Re: Words and shots (Was: A thought about BLACK NARCISSUS)
- --- In email@example.com, "jpcoursodon" <jpcoursodon@y...>
> >Not elitist, disorganized. I can't find anything at the moment. The CdC
> > and/ie who is looking at it. See Pascal Bonitzer's "Voici," which I
> > translated moons ago in some academic film publication.
> Isn't this a wee bit elitist and high-handed, Bill? Couldn't you give
> us ignoramuses a clue? What academic film publication and when? And
> what about the original text (which I haven't read)? What Cahiers
> issue or whatever?
was the one w. receding images of The Wrong Man on the cover, grey
lettering on the cover; it also contained Daniele Dubroux's great
article on recent films about women (eg The Last Woman, Jeanne
Dielman), "L'etre-ange." I believe the magazine that asked me to
translate the Bonitzer article had "Film" in the title. I know that's
not much help...
>"Here" - at least I should've.
> How did you translate "Voici"?
A shot of a crucifix does not mean what a crucifix means. It
means "someone is looking at a crucifix." Pascal was riffing on Metz's
famous example of a shot of a horse meaning, supposedly, "Voici un
cheval": "Here is a horse." I later took off from Pascal's piece in a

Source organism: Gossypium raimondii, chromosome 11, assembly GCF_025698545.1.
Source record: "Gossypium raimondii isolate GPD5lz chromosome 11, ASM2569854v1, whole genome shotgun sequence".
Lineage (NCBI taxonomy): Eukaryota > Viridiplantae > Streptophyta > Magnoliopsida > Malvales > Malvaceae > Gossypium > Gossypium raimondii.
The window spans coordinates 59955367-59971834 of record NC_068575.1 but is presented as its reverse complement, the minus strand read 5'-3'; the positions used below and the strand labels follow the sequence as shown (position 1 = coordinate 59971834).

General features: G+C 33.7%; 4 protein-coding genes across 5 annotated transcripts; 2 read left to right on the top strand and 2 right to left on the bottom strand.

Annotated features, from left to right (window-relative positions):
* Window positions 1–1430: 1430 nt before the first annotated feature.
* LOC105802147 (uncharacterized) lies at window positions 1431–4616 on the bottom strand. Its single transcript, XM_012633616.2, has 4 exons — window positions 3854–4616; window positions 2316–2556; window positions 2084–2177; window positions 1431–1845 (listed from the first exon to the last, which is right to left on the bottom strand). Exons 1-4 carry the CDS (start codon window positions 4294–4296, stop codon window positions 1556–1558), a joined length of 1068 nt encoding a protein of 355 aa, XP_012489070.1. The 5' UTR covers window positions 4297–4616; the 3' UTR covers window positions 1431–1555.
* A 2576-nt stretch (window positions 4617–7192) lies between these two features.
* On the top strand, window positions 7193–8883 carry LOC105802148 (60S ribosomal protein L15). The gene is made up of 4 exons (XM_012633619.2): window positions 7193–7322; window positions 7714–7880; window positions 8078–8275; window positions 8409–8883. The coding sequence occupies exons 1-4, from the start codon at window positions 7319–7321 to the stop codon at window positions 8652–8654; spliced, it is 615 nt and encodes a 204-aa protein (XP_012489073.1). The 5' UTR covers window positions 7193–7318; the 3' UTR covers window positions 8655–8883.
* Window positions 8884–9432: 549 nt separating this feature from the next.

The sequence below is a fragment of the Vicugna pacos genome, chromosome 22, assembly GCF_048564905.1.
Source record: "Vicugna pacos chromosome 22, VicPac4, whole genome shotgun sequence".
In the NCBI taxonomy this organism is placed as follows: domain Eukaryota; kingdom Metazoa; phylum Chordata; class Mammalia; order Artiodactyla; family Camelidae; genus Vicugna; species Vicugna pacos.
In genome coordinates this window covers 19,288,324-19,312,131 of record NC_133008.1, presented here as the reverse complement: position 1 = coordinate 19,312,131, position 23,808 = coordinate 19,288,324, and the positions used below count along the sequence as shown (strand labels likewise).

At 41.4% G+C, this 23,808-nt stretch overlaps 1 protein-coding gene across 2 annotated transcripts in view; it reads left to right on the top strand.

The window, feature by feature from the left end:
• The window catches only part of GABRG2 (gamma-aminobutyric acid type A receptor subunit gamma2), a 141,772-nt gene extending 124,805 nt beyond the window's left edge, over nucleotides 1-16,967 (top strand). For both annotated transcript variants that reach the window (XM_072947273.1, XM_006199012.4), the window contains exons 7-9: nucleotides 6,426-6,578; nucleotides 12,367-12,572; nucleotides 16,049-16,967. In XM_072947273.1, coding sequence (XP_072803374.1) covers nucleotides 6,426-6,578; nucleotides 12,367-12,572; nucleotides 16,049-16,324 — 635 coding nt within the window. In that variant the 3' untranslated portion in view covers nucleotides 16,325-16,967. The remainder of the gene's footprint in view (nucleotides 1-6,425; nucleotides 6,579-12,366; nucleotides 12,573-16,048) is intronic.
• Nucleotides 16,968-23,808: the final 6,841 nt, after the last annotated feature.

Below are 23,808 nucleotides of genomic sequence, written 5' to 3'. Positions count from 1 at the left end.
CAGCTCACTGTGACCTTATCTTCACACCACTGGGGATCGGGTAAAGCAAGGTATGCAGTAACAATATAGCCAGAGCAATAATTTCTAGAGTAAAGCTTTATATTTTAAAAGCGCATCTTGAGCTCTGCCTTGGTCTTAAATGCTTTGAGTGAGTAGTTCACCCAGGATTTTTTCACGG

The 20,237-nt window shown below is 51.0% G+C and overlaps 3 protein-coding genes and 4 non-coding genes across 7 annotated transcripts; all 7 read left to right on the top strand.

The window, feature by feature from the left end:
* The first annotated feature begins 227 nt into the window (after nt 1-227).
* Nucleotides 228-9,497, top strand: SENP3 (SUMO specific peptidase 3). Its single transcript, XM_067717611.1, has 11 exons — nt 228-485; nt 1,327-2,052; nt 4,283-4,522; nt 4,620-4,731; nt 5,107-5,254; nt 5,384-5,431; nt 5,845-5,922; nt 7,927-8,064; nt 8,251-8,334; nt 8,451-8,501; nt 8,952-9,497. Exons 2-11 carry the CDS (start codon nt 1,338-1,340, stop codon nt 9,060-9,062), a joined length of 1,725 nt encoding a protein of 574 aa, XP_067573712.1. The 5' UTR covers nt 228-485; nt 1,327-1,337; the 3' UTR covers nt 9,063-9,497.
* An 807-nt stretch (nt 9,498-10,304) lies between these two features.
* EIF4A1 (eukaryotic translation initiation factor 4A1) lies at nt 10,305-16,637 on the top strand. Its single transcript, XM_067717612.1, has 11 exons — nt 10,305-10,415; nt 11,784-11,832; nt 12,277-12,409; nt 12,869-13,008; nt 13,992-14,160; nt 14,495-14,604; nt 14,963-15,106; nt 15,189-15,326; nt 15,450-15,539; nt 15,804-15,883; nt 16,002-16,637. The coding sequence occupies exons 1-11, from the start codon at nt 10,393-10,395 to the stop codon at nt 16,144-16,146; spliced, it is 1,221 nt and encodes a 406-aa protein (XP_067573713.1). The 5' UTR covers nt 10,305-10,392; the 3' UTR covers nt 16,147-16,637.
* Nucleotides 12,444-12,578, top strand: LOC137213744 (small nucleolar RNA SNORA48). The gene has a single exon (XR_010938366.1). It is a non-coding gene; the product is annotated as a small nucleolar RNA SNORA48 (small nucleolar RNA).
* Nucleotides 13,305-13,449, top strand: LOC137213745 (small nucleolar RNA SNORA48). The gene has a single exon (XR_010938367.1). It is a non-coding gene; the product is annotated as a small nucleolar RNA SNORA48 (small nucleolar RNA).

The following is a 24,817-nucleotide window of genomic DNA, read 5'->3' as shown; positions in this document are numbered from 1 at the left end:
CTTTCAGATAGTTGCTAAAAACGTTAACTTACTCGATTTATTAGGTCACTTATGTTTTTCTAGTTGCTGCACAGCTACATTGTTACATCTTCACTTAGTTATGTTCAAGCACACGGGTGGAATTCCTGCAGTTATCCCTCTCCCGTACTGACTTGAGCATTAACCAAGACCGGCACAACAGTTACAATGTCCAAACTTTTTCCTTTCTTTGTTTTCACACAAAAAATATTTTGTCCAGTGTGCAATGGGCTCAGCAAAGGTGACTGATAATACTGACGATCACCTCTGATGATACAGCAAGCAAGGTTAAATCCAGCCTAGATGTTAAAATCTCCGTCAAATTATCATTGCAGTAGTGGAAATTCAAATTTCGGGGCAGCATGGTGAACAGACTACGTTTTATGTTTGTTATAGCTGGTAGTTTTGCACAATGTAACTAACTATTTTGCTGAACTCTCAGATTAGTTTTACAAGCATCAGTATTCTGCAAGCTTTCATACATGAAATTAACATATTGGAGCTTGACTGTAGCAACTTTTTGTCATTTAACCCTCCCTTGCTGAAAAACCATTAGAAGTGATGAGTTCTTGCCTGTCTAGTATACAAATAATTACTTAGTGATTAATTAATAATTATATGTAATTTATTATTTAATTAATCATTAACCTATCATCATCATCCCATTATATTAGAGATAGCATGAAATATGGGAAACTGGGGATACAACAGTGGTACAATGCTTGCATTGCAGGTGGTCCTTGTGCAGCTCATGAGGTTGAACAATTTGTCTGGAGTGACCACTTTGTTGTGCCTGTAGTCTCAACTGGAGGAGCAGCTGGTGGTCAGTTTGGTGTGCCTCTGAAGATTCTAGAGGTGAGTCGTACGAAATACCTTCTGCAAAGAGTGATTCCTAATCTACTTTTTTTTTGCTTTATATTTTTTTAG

Trafic piece on the credit sequence of Boetticher's last film, When in
Disgrace..., called, in fact, "Voici un cheval." That I can tell you
was in Issue 19, Summer '96. I may even have an extry if you don't have
- --- In firstname.lastname@example.org, "Robert Keser" <rfkeser@i...> wrote:
> <hotlove666@y...> wrote:Certainly not of the kind Truffaut used, but Hitchcock always used
> But how does this relate to Hitchcock, apart from sharing the goal
> of inducing anxiety? Thinking literally, I can't recall any such
> object + gesture shots in Hitchcock.
> --Robert Keser
inserts as part of his suspense curves - lighters, keys - and
Truffaut does too, especially at the beginning, when the guy is
racing to the airport. As I recall, time pieces get into the act as
well. But I completely agree that the plethora of inserts calls
attention to itself and to features of the modern world, which as far
as I know is a new point about that film. Again, because for me every
Truffaut film corresponds to a Godard film, look at A Married Woman
for a stylistically different atempt at "French Antonioni."
The other Hitchcockian element in Soft Skin is all the cutting on
looks, which he had used for some of Antoine et Colette, but not the
whole movie. Here it's the whole movie, and the looks are pretty
neutral throughout, a la Hitchcock.
Reportedly, this is the one Truffaut script - writen in an unusual 20-
day spurt - that already contains the decoupage as it appears on
screen, with no room for writing scenes the night before, as was his
I think your point about the inserts raises something interesting
about Truffaut's "Hitchcockism": However immensely he admired
Hitchcock, the Hitchcock style stands for something in a Truffaut
film that it doesn't in a Hitchcock film. Hitchcock style in
Fahrenheit 451 stands for authoritarian mind-control, for example.